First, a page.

June 11 is the anniversary of NASA’s Skylab space station’s return to Earth.
Skylab was abandoned in 1974 when it was parked in low Earth orbit. Skylab’s boosters were out of fuel and one gyroscope had already failed. It was obvious the 77 ton Skylab was going to return to Earth on its own one day. NASA had to come up with a plan to deal with this problem. They decided to use the new space shuttles to push Skylab to a higher orbit, give it an overhaul and begin using it again. By the end of 1978, the shuttles needed for the missions were not going to be ready and something else had to be done. Skylab was going to return in 1979 and could wait no more.
The new plan involved changing Skylab’s orientation so it would re-enter the atmosphere at a time of NASA’s choosing. Skylab would enter the atmosphere and break up over empty ocean. Media attention on Skylab’s return was focused on NASA’s calculations that the odds of any one particular person being hit by a piece of Skylab was 1 in 600 billion, but the odds of any person being hit was 1 in 152. The odds of hitting a city of 100,000 or more was 1 in 7. While you could ignore 1 in 600 billion, it’s a little more difficult to ignore 1 in 7. NASA set up teams to head to any point in the world to deal with possible damage. In the United States, people tended to treat Skylab’s return as an excuse to party. Skylab parties were held all over the United States, t-shirts with big bulls-eyes printed on them and cans of Skylab repellant were sold.
On July 11, 1979, NASA sent the command to Skylab to begin the tumble. They predicted Skylab would re-enter the atmosphere and break up harmlessly over the Indian Ocean 810 miles southeast of Cape town, South Africa. Due to a miscalculation, Skylab reentered the atmosphere one orbit early and broke up over the southern part of Western Australia. Residents of the towns of Esperance and Rawlinna reported sonic booms and fireworks as the pieces fell around them. Fortunately, there were no casualties.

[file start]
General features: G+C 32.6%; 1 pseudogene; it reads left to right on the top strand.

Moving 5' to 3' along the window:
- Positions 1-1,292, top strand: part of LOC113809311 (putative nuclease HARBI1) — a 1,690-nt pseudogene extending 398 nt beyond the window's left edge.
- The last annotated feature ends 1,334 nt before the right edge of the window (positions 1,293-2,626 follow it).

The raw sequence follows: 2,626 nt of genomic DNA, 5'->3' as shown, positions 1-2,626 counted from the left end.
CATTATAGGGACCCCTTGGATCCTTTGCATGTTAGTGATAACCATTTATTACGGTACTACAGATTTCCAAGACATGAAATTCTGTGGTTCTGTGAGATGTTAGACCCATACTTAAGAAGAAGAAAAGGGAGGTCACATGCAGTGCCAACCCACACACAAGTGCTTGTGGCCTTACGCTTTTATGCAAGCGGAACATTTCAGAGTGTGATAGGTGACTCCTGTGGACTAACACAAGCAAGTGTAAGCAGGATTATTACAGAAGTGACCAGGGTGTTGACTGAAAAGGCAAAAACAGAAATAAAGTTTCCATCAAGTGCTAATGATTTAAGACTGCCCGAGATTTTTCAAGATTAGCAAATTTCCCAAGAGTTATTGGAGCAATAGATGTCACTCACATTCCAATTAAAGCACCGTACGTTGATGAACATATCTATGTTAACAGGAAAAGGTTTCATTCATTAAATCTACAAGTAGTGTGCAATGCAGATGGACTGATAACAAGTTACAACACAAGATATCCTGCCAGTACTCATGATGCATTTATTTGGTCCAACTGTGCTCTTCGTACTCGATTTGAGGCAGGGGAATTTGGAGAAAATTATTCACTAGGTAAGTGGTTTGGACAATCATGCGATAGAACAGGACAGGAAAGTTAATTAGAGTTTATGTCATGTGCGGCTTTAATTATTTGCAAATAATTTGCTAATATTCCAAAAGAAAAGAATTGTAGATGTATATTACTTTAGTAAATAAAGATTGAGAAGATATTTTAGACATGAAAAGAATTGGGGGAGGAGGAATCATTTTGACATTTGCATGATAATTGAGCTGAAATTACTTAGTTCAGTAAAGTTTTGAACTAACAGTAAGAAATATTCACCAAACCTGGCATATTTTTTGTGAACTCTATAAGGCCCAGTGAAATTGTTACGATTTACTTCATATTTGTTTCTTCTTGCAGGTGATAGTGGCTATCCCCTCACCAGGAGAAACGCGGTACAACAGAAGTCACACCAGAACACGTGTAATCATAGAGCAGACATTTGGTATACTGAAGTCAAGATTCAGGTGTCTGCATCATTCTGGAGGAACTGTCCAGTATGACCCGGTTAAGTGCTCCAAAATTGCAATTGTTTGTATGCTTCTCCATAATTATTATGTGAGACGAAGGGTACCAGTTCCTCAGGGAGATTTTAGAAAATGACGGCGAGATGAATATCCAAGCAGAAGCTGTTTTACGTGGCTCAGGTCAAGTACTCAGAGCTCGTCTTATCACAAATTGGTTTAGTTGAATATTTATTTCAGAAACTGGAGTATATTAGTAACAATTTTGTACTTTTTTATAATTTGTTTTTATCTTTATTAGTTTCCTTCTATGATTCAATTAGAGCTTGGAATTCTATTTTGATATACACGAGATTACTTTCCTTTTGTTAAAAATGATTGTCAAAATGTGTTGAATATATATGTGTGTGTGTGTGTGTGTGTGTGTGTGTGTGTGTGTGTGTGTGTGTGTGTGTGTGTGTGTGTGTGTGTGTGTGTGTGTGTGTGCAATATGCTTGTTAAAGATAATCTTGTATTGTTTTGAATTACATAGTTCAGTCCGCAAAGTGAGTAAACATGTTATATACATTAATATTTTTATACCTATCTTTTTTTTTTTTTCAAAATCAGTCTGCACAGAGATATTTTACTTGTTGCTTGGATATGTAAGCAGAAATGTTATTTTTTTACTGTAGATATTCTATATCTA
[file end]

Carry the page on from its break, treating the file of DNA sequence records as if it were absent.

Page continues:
One Esperance resident, 17 year old Stan Thornton, found chunks of Skylab off the roof of his shed. When he took them to his local government, he was told of a contest run by the San Francisco Examiner newspaper. The newspaper was offering $10,000 U.S. for the first person to bring a piece of Skylab to their offices within 72 hours after it crashed. Thornton hopped on a plane with only the clothes on his back and a shaving kit. His ticket was purchased by a Perth radio station and Qantas Airlines got him to the Examiner’s offices by limousine. He arrived with 14 and a half hours to spare. He had the minor problem of arriving without a passport but got a new one even though he had no birth certificate handy either.
The township of Esperance also decided to fine NASA $400 for littering after the crash. No one really expected the fine to be paid and NASA ignored the issue. Thirty years later, California Highway Radio host Scott Barley arrived in Esperance with a check for $400 to pay off the long standing debt. The radio station had collected the money through a fund raising drive from their listeners.